To commemorate the centennial of women’s suffrage in Ohio, award-winning journalist Elaine Weiss will tell the nail-biting climax of one of the greatest political battles in American history: the ratification of the constitutional amendment that granted women the right to vote. NPR called her book, The Woman’s Hour: The Great Fight to Win the Vote, “stirring, definitive, and engrossing…Weiss brings a lucid, lively, journalistic tone to the story…The Woman’s Hour is compulsory reading.”
6th graders Grace and Ellie have been friends forever. Ellie has always been the leader and Grace the follower. But when Grace visits her grandfather and finds a collection of buttons, she returns home with her treasures and shares them at school. Suddenly everyone in the class, then the grade, and finally the school is collecting, trading and learning about buttons. Buttons have taken over the school and for once, Grace is the leader of a new fad. But Grace’s newfound popularity casts Ellie in the shadows. Can their friendship survive the change in roles? Once again, Andrew Clements has created characters and situations that resonate with children of all ages. Who hasn’t taken part in a fad and been in the fight with a friend? Clements turns button trading into an economics lesson, adding an appealing layer to the story. Whether you’re a familiar fan of Clements or new to his books, The Friendship War is a welcome addition to his much-loved collection of school-based stories.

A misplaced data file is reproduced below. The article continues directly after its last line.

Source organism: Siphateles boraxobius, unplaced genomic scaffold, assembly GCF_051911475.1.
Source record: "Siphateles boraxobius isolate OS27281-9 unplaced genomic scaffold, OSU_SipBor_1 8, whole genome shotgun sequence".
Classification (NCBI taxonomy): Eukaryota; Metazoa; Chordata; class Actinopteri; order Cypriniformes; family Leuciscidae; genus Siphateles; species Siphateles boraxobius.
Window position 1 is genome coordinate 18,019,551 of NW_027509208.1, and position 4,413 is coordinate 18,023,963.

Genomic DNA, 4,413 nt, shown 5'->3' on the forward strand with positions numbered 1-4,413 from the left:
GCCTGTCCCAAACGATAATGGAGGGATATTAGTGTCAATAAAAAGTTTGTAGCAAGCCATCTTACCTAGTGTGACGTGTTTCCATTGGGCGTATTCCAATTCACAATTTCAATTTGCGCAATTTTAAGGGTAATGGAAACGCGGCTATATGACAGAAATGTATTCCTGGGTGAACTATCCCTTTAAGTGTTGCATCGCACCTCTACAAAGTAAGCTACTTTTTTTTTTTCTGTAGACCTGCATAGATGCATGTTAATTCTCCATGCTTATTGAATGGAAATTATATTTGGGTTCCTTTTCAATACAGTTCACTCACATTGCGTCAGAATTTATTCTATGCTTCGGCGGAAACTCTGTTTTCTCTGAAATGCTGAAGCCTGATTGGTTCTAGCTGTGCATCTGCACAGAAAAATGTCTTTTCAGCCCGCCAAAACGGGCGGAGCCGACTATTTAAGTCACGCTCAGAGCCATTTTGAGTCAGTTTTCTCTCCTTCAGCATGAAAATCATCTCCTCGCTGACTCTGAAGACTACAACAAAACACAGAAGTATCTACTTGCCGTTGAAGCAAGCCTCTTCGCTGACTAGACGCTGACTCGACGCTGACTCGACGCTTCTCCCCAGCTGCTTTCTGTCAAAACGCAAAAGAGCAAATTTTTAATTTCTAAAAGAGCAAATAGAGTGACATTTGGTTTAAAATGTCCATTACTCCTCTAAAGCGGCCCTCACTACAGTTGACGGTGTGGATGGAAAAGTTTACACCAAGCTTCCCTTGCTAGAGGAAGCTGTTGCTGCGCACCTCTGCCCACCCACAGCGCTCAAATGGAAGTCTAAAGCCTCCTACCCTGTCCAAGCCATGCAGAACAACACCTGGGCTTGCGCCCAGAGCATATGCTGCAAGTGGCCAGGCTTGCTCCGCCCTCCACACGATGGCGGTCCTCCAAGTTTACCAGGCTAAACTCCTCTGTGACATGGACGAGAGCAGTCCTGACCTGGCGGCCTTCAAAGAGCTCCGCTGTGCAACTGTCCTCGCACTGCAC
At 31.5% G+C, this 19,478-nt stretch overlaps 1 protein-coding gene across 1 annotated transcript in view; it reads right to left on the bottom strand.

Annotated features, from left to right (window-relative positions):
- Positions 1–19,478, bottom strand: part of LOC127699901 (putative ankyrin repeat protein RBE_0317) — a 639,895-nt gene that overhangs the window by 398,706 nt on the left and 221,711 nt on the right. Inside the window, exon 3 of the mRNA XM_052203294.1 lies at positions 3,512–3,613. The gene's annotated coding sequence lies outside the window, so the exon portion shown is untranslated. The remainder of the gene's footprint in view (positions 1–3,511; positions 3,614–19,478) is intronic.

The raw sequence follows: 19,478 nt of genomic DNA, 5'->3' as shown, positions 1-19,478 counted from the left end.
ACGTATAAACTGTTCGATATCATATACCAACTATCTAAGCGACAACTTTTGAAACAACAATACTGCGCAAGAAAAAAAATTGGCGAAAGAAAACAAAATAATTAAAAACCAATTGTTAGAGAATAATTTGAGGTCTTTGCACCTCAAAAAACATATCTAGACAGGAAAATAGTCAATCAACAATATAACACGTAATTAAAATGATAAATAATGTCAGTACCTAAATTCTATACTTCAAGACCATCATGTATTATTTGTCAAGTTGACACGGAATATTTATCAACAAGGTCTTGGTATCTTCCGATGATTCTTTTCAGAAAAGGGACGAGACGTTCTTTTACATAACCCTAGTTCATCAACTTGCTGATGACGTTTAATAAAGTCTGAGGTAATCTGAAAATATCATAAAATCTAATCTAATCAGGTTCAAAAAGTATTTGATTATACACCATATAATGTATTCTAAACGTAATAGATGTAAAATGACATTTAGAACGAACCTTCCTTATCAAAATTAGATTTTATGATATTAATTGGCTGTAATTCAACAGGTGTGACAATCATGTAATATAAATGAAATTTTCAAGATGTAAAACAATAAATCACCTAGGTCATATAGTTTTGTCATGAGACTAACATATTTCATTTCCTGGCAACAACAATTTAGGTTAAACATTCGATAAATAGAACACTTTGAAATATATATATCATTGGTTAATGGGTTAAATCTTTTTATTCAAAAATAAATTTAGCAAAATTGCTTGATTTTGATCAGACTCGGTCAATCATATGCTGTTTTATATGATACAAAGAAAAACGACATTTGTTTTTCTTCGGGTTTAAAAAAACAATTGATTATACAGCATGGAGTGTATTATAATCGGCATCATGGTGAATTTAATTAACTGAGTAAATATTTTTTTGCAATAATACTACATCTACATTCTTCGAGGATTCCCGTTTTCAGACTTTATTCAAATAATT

Lauren is on the Autism Spectrum Disorder (ASD) and that is fine; it just means that her brain works differently. She gets help understanding facial expressions and ways to control herself when she wants to blow her top. But one of the things she has the hardest time with is change. Her family is traveling to her Auntie Joss’ wedding and Lauren gets to be a flower girl. She also has to meet a lot of new people. Will Lauren be able to be a flower girl, despite her scratchy flower girl dress, tons of new loud people to meet and having a run-in with cows? Lauren lives with her differences and sees them as neither an asset nor detriment, just a fact of life. She shows those not on the autism spectrum what life can be like with the disorder and allows those on it to meet a character who faces many of the same challenges they do. Fans of Lauren’s first book Slug Days will warmly welcome her back in this new tale, but new readers will be able to completely dive into this story as a standalone tale.
This adorable picture book instructs every young fashionista on how, when and what to wear – but – not as you’d expect! In the summer when you wear white, it’s best to wear during a long flight through outer space! Other fun tips shared include accessorizing using a doctor’s bag or wearing vibrant colors like a police officer’s or a fire person’s uniform. Tu-Dean’s illustrations pop with color expressing the unique and diverse girls and their vibrant imaginations. Pick up this book for a stand-out about individuality that proves each girl should dress how she wants to express herself.